Research Challenges and Next Performance Frontiers

Delivering wire-equivalent reliability with determinism over wireless is a hard problem, especially when operating in the unlicensed or shared spectrum. Although there has been significant progress in demonstrating low bounded latency over wireless, WTSN solutions will need to address many other challenges including resilience, security, mobility, and efficiency. Wireless networks will need to be resilient to a range of disturbances typical to wireless communications. They will need to show high degrees of fault-tolerance against interference and security threats while meeting strict time performance. Enabling redundancy, interference detection, localization, and real-time network management to ensure seamless mobility are important research areas. Ultimately, distributed IoT applications will require determinism across multiple computing and network nodes along end-to-end paths that may include wired and wireless links. Typically, applications and networking layers are designed in isolation, but co-optimizing the orchestration of computing and network resources will need to be considered to meet ultra-low latency and reach the next performance frontiers for industrial IoT systems. Related works on control-communication co-design have demonstrated promising results to increase efficiency in wireless control systems [3].

Developing the WTSN Industry Ecosystem

To make WTSN a reality, we will need partnerships across the industry. For instance, Avnu Alliance, an industry group developing an interoperable TSN ecosystem, has formed a Wireless TSN working group to guide the industry on market requirements, product certification, and testing. The group recently published a WTSN white paper[1] laying out use cases, architecture, wireless technologies, and standards roadmap for WTSN market adoption. WBA and 5G ACIA have also been active connecting end-users and technology provides in trials involving Wi-Fi 6 and 5G technologies, respectively.

For the moment, wireless TSN over Wi-Fi and 5G are in early stages, but analysis of current TSN, Wi-Fi, and 5G capabilities, as well as use cases and market requirements, by industry groups, such as IEEE 802.1, 802.11, 3GPP, Avnu Alliance, 5G-ACIA, and WBA revel an encouraging portrait of how the first WTSN applications will manifest. We have a clear picture of the TSN capabilities (time synchronization, traffic shaping) and applications that will be supported by wireless systems. It is also clear that hybrid wired/wireless TSN-capable networks will be required to support end-to-end applications and leverage emerging edge computing capabilities as well as virtualization of industrial applications.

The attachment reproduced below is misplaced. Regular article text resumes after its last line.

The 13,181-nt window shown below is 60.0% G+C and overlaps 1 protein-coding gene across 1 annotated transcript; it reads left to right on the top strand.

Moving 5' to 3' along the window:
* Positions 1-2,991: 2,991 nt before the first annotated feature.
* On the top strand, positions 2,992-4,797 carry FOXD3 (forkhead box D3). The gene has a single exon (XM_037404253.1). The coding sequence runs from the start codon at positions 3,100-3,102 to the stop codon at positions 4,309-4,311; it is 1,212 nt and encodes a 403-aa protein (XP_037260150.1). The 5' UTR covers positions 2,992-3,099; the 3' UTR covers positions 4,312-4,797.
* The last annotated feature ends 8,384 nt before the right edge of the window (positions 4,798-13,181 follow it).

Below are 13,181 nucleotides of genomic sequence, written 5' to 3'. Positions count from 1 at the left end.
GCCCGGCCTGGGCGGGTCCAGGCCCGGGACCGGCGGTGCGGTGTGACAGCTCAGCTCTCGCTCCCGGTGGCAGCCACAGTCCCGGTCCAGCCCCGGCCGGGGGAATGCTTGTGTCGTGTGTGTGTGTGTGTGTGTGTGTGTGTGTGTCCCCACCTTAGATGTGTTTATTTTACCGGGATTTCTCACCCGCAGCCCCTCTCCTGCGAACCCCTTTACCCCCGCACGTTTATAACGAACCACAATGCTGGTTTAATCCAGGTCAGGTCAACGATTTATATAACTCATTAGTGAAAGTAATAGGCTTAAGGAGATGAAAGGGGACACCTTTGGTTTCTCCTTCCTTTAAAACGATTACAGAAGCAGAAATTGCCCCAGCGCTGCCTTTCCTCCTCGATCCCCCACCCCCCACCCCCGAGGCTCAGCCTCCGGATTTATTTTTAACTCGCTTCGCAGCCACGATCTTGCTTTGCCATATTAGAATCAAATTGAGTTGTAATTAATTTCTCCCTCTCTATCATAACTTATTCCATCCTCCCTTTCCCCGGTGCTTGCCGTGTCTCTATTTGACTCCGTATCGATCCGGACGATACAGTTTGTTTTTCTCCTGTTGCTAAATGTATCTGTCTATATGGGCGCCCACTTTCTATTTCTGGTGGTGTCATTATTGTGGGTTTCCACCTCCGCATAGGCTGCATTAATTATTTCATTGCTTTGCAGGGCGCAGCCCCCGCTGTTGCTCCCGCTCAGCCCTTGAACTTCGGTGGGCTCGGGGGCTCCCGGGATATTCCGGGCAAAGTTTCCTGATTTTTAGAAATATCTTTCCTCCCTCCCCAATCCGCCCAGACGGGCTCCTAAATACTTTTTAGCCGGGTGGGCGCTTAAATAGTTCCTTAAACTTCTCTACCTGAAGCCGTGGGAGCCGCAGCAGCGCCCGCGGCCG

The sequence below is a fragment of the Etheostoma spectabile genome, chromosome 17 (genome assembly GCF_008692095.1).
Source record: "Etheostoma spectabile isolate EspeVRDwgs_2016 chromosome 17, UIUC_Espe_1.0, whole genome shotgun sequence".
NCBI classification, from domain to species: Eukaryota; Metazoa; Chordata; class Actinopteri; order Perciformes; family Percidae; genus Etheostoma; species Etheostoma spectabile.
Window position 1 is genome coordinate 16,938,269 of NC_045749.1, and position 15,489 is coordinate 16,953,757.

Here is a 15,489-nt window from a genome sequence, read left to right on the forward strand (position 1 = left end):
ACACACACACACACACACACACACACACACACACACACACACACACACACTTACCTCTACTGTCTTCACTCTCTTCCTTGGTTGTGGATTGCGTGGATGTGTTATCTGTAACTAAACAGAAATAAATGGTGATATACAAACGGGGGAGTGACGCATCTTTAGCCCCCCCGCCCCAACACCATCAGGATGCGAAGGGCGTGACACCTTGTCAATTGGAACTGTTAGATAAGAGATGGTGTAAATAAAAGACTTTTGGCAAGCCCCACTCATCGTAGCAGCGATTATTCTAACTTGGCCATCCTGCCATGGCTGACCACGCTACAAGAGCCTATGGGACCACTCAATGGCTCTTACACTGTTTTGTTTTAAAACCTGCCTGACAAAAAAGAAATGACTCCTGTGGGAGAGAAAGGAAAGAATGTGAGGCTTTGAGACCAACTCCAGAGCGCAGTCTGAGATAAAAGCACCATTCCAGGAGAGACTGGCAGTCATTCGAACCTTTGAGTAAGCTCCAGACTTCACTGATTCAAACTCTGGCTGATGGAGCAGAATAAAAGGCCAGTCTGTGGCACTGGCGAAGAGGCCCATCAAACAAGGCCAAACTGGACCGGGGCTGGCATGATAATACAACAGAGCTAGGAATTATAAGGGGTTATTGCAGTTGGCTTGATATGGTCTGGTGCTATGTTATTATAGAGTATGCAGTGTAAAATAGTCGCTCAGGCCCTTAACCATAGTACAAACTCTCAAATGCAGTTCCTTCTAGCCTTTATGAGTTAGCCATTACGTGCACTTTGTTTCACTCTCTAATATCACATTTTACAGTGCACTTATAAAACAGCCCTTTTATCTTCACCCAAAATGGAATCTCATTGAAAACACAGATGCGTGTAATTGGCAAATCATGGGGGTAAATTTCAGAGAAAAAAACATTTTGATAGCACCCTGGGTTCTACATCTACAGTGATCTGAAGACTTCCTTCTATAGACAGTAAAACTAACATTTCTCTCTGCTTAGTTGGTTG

1. Cavalcanti, D., Perez-Ramirez, J., Rashid, M. M., Fang, J., Galeev, M., & Stanton, K. B. (2019). Extending accurate time distribution and timeliness capabilities over the air to enable future wireless industrial automation systems. Proceedings of the IEEE, 107(6), 1132-1152.
  2. Sudhakaran, S., Montgomery, K., Kashef, M., Cavalcanti, D., and Candell, R., “Wireless Time Sensitive Networking for Industrial Collaborative Robotic Workcells”,  2021 17th IEEE International Conference on Factory Communication Systems (WFCS), July 2021.
  3. Eisen, M., Rashid, M. M., Cavalcanti, D., & Ribeiro, A. (2020). Control-aware scheduling for low latency wireless systems with deep learning. In 2020 IEEE International Conference on Communications Workshops (ICC Workshops) (pp. 1-7). IEEE.


[1] https://avnu.org/wireless-tsn-paper/


Dave CavalcantiDave Cavalcanti received his Ph.D. in computer science and engineering in 2006 from the University of Cincinnati. He is currently Principal Engineer at Intel Corporation where he develops next-generation wireless connectivity and networking technologies and their applications in autonomous, time-sensitive systems. He leads Intel Lab’s research on Wireless Time-Sensitive Networking (TSN) and industry activities to enable determinism in future wireless technologies, including next-generation Wi-Fi and beyond 5G systems. He is a Senior Member of the IEEE and serves as the chair of the Wireless TSN working group in the Avnu Alliance.